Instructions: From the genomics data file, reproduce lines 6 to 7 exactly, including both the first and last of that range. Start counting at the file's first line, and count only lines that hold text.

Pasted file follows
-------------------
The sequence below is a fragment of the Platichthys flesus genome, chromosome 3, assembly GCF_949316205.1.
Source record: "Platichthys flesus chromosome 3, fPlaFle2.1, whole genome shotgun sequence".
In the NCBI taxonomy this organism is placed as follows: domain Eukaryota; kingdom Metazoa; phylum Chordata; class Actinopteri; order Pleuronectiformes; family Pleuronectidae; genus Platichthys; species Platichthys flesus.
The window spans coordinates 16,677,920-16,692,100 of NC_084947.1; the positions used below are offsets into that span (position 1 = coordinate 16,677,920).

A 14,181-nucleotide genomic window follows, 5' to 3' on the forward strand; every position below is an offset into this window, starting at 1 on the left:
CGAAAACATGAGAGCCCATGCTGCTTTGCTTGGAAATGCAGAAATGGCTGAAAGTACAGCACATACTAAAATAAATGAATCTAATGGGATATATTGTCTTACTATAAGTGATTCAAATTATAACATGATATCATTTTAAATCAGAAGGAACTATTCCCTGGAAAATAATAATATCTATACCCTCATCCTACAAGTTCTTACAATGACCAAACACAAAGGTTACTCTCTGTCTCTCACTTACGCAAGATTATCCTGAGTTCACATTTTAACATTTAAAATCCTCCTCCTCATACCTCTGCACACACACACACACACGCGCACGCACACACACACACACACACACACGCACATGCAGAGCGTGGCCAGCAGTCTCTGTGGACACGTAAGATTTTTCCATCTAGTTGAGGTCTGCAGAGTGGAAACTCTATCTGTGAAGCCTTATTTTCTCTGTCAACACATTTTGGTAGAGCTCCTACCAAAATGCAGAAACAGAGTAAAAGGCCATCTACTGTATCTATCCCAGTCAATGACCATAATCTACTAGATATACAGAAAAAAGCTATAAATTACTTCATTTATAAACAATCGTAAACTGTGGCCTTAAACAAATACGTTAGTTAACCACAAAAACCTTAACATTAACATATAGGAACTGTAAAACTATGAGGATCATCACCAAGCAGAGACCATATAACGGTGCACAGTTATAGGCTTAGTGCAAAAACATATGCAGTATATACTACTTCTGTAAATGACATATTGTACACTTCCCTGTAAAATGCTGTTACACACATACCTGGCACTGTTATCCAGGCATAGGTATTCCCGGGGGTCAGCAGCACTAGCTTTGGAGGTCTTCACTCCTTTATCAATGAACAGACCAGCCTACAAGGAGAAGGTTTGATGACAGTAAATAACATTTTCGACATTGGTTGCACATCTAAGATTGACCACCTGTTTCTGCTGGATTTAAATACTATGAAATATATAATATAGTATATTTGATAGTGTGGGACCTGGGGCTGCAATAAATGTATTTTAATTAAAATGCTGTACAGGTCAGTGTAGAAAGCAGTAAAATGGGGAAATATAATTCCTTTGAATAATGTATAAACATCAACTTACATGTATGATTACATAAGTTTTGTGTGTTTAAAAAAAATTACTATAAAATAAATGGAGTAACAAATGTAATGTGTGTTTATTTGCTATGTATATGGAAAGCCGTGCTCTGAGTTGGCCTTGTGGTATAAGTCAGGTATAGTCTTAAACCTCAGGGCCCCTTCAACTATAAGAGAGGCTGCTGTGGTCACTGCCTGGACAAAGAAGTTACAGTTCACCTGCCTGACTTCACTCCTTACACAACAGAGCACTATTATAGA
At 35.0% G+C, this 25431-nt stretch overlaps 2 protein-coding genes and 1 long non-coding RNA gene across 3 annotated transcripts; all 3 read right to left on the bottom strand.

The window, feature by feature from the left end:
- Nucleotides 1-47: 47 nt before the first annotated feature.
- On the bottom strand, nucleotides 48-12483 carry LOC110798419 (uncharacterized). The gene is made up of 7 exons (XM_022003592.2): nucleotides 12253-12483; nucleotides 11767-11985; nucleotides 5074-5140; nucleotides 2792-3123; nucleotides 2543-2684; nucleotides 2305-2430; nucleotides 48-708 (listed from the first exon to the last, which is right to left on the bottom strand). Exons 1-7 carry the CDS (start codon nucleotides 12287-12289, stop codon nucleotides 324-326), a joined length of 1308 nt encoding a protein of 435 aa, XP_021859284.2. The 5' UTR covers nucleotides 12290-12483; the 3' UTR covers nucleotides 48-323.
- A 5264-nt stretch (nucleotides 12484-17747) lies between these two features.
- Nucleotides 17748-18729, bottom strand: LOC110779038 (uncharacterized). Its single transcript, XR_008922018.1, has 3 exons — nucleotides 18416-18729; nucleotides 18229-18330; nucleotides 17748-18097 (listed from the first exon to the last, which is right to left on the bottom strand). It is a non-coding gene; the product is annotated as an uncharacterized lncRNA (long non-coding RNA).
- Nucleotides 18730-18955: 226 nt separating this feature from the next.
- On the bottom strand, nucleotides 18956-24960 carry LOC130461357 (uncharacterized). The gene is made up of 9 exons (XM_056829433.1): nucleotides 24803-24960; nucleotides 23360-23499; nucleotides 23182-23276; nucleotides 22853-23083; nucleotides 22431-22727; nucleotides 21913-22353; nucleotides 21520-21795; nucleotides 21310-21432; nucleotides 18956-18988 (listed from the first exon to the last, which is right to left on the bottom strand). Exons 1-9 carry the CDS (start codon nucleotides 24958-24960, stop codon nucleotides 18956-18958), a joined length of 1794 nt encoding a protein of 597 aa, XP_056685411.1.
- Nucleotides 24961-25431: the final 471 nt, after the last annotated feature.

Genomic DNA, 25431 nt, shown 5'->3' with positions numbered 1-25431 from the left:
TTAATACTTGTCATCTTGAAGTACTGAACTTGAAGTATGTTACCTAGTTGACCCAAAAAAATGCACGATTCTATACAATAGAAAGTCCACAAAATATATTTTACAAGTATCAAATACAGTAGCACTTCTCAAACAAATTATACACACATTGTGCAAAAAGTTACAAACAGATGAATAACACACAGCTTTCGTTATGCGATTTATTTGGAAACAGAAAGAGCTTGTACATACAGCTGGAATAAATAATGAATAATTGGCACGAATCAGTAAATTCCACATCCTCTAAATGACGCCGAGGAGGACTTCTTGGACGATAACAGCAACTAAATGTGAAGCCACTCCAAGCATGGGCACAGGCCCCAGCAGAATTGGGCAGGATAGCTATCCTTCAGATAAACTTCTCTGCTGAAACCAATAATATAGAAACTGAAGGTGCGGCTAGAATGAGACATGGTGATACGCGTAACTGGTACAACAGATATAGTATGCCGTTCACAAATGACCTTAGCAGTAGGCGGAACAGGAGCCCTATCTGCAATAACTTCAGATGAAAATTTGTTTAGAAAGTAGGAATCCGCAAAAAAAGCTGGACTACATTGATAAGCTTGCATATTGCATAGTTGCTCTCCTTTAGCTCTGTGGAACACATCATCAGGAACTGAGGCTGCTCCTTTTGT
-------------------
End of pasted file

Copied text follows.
CGAAAACATGAGAGCCCATGCTGCTTTGCTTGGAAATGCAGAAATGGCTGAAAGTACAGCACATACTAAAATAAATGAATCTAATGGGATATATTGTCTTACTATAAGTGATTCAAATTATAACATGATATCATTTTAAATCAGAAGGAACTATTCCCTGGAAAATAATAATATCTATACCCTCATCCTACAAGTTCTTACAATGACCAAACACAAAGGTTACTCTCTGTCTCTCACTTACGCAAGATTATCCTGAGTTCACATTTTAACATTTAAAATCCTCCTCCTCATACCTCTGCACACACACACACACACGCGCACGCACACACACACACACACACACACGCACATGCAGAGCGTGGCCAGCAGTCTCTGTGGACACGTAAGATTTTTCCATCTAGTTGAGGTCTGCAGAGTGGAAACTCTATCTGTGAAGCCTTATTTTCTCTGTCAACACATTTTGGTAGAGCTCCTACCAAAATGCAGAAACAGAGTAAAAGGCCATCTACTGTATCTATCCCAGTCAATGACCATAATCTACTAGATATACAGAAAAAAGCTATAAATTACTTCATTTATAAACAATCGTAAACTGTGGCCTTAAACAAATACGTTAGTTAACCACAAAAACCTTAACATTAACATATAGGAACTGTAAAACTATGAGGATCATCACCAAGCAGAGACCATATAACGGTGCACAGTTATAGGCTTAGTGCAAAAACATATGCAGTATATACTACTTCTGTAAATGACATATTGTACACTTCCCTGTAAAATGCTGTTACACACATACCTGGCACTGTTATCCAGGCATAGGTATTCCCGGGGGTCAGCAGCACTAGCTTTGGAGGTCTTCACTCCTTTATCAATGAACAGACCAGCCTACAAGGAGAAGGTTTGATGACAGTAAATAACATTTTCGACATTGGTTGCACATCTAAGATTGACCACCTGTTTCTGCTGGATTTAAATACTATGAAATATATAATATAGTATATTTGATAGTGTGGGACCTGGGGCTGCAATAAATGTATTTTAATTAAAATGCTGTACAGGTCAGTGTAGAAAGCAGTAAAATGGGGAAATATAATTCCTTTGAATAATGTATAAACATCAACTTACATGTATGATTACATAAGTTTTGTGTGTTTAAAAAAAATTACTATAAAATAAATGGAGTAACAAATGTAATGTGTGTTTATTTGCTATGTATATGGAAAGCCGTGCTCTGAGTTGGCCTTGTGGTATAAGTCAGGTATAGTCTTAAACCTCAGGGCCCCTTCAACTATAAGAGAGGCTGCTGTGGTCACTGCCTGGACAAAGAAGTTACAGTTCACCTGCCTGACTTCACTCCTTACACAACAGAGCACTATTATAGA
At 35.0% G+C, this 25431-nt stretch overlaps 2 protein-coding genes and 1 long non-coding RNA gene across 3 annotated transcripts; all 3 read right to left on the bottom strand.